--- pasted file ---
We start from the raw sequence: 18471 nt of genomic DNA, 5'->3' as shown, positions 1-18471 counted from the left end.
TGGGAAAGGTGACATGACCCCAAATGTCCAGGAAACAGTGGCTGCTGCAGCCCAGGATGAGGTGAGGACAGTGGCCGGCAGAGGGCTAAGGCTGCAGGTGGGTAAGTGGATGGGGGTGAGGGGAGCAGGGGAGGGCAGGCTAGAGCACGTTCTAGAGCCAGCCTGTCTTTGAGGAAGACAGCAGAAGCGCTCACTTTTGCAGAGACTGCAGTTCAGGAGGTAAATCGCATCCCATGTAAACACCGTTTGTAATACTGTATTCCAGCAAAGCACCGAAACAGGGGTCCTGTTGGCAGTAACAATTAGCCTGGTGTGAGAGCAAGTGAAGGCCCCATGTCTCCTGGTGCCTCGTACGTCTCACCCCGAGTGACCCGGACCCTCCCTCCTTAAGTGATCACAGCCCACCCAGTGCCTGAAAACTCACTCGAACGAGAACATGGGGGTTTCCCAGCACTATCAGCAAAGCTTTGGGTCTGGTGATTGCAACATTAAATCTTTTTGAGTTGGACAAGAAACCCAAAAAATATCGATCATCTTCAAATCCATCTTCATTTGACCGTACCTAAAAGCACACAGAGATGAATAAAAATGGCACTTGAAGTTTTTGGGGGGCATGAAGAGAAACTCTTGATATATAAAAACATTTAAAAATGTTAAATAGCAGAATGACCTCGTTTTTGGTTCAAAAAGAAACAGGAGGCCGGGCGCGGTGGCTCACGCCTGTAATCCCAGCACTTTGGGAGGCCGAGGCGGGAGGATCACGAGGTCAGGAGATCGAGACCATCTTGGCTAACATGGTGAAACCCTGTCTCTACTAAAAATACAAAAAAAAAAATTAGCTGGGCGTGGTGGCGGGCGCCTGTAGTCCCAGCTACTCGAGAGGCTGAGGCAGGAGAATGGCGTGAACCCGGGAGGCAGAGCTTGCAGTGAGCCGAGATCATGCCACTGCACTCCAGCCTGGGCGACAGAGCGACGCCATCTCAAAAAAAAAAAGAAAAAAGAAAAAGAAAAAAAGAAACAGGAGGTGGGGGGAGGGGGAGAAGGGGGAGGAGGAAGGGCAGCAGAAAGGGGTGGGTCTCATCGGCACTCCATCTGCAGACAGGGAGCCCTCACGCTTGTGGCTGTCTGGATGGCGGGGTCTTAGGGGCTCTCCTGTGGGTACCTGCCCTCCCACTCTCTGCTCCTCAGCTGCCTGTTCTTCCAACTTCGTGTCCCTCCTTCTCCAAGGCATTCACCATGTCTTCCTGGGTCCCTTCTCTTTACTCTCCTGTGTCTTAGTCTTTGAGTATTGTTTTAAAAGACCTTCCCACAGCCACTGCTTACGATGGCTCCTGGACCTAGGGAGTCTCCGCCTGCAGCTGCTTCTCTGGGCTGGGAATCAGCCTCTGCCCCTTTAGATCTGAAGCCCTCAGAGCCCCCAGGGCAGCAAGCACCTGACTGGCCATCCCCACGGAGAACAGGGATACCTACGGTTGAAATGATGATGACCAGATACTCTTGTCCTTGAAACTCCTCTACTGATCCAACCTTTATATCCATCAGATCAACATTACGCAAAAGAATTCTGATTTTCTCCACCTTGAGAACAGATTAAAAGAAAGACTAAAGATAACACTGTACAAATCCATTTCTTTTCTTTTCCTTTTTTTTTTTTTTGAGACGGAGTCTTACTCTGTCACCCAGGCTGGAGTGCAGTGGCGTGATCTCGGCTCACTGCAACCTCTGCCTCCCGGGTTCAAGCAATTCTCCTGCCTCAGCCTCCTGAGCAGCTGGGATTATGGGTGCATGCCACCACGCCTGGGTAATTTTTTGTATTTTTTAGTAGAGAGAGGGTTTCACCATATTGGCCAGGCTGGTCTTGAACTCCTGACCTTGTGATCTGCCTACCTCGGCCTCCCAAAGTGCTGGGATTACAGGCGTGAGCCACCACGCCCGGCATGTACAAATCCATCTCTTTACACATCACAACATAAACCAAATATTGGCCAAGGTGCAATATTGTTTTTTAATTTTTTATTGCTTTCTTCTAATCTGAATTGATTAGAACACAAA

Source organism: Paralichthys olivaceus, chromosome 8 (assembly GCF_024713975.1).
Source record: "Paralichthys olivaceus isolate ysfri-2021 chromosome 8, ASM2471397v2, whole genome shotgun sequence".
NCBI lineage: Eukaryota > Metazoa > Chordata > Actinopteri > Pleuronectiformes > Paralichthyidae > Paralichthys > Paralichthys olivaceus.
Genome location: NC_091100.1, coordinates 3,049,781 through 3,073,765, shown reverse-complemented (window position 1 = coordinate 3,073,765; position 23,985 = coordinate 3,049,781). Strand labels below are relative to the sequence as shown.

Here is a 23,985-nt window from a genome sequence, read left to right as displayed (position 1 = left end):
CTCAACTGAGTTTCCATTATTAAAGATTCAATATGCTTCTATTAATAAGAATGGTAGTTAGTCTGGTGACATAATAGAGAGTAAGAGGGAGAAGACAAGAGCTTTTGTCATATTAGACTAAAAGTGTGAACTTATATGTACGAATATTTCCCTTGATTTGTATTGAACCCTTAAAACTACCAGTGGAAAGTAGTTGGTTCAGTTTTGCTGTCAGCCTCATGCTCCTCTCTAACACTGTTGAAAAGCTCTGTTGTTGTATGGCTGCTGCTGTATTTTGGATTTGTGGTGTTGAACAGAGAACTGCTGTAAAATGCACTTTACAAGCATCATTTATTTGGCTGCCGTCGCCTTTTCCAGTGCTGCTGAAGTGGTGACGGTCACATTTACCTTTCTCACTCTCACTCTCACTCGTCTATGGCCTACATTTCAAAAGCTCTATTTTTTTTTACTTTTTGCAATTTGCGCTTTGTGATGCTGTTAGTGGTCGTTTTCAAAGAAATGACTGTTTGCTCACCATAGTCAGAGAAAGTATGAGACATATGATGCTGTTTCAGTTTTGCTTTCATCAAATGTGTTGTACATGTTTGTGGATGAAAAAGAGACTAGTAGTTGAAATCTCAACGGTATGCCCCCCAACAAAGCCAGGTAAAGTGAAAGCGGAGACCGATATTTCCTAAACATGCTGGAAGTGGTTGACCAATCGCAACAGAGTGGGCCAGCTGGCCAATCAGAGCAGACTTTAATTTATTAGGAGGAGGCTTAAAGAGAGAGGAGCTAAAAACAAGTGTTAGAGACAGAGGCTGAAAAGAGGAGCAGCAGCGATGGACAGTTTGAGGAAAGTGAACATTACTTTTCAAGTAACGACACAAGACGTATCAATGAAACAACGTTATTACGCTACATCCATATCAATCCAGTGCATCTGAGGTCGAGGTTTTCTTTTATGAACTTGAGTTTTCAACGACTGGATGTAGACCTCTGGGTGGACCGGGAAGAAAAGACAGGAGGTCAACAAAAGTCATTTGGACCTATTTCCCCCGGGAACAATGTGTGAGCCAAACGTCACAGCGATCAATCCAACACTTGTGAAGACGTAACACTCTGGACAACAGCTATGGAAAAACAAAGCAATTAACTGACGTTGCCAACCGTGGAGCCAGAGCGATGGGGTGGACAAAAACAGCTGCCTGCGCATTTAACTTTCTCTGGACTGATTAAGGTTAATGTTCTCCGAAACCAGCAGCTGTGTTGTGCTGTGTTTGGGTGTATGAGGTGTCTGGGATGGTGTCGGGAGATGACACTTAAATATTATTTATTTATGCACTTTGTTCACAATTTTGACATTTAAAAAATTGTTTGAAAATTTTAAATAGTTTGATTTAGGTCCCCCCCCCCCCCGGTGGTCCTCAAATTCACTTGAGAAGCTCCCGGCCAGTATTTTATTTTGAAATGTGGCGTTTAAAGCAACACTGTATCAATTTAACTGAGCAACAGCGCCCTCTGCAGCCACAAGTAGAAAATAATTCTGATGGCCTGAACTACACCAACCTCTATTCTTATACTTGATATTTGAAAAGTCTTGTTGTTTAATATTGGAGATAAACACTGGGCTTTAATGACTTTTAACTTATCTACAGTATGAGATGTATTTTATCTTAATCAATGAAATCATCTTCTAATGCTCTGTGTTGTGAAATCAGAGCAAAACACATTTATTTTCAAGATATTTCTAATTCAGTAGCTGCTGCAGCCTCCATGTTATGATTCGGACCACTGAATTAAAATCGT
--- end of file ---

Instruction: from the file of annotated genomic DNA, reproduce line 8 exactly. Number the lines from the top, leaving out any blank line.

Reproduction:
CTCAACTGAGTTTCCATTATTAAAGATTCAATATGCTTCTATTAATAAGAATGGTAGTTAGTCTGGTGACATAATAGAGAGTAAGAGGGAGAAGACAAGAGCTTTTGTCATATTAGACTAAAAGTGTGAACTTATATGTACGAATATTTCCCTTGATTTGTATTGAACCCTTAAAACTACCAGTGGAAAGTAGTTGGTTCAGTTTTGCTGTCAGCCTCATGCTCCTCTCTAACACTGTTGAAAAGCTCTGTTGTTGTATGGCTGCTGCTGTATTTTGGATTTGTGGTGTTGAACAGAGAACTGCTGTAAAATGCACTTTACAAGCATCATTTATTTGGCTGCCGTCGCCTTTTCCAGTGCTGCTGAAGTGGTGACGGTCACATTTACCTTTCTCACTCTCACTCTCACTCGTCTATGGCCTACATTTCAAAAGCTCTATTTTTTTTTACTTTTTGCAATTTGCGCTTTGTGATGCTGTTAGTGGTCGTTTTCAAAGAAATGACTGTTTGCTCACCATAGTCAGAGAAAGTATGAGACATATGATGCTGTTTCAGTTTTGCTTTCATCAAATGTGTTGTACATGTTTGTGGATGAAAAAGAGACTAGTAGTTGAAATCTCAACGGTATGCCCCCCAACAAAGCCAGGTAAAGTGAAAGCGGAGACCGATATTTCCTAAACATGCTGGAAGTGGTTGACCAATCGCAACAGAGTGGGCCAGCTGGCCAATCAGAGCAGACTTTAATTTATTAGGAGGAGGCTTAAAGAGAGAGGAGCTAAAAACAAGTGTTAGAGACAGAGGCTGAAAAGAGGAGCAGCAGCGATGGACAGTTTGAGGAAAGTGAACATTACTTTTCAAGTAACGACACAAGACGTATCAATGAAACAACGTTATTACGCTACATCCATATCAATCCAGTGCATCTGAGGTCGAGGTTTTCTTTTATGAACTTGAGTTTTCAACGACTGGATGTAGACCTCTGGGTGGACCGGGAAGAAAAGACAGGAGGTCAACAAAAGTCATTTGGACCTATTTCCCCCGGGAACAATGTGTGAGCCAAACGTCACAGCGATCAATCCAACACTTGTGAAGACGTAACACTCTGGACAACAGCTATGGAAAAACAAAGCAATTAACTGACGTTGCCAACCGTGGAGCCAGAGCGATGGGGTGGACAAAAACAGCTGCCTGCGCATTTAACTTTCTCTGGACTGATTAAGGTTAATGTTCTCCGAAACCAGCAGCTGTGTTGTGCTGTGTTTGGGTGTATGAGGTGTCTGGGATGGTGTCGGGAGATGACACTTAAATATTATTTATTTATGCACTTTGTTCACAATTTTGACATTTAAAAAATTGTTTGAAAATTTTAAATAGTTTGATTTAGGTCCCCCCCCCCCCCGGTGGTCCTCAAATTCACTTGAGAAGCTCCCGGCCAGTATTTTATTTTGAAATGTGGCGTTTAAAGCAACACTGTATCAATTTAACTGAGCAACAGCGCCCTCTGCAGCCACAAGTAGAAAATAATTCTGATGGCCTGAACTACACCAACCTCTATTCTTATACTTGATATTTGAAAAGTCTTGTTGTTTAATATTGGAGATAAACACTGGGCTTTAATGACTTTTAACTTATCTACAGTATGAGATGTATTTTATCTTAATCAATGAAATCATCTTCTAATGCTCTGTGTTGTGAAATCAGAGCAAAACACATTTATTTTCAAGATATTTCTAATTCAGTAGCTGCTGCAGCCTCCATGTTATGATTCGGACCACTGAATTAAAATCGT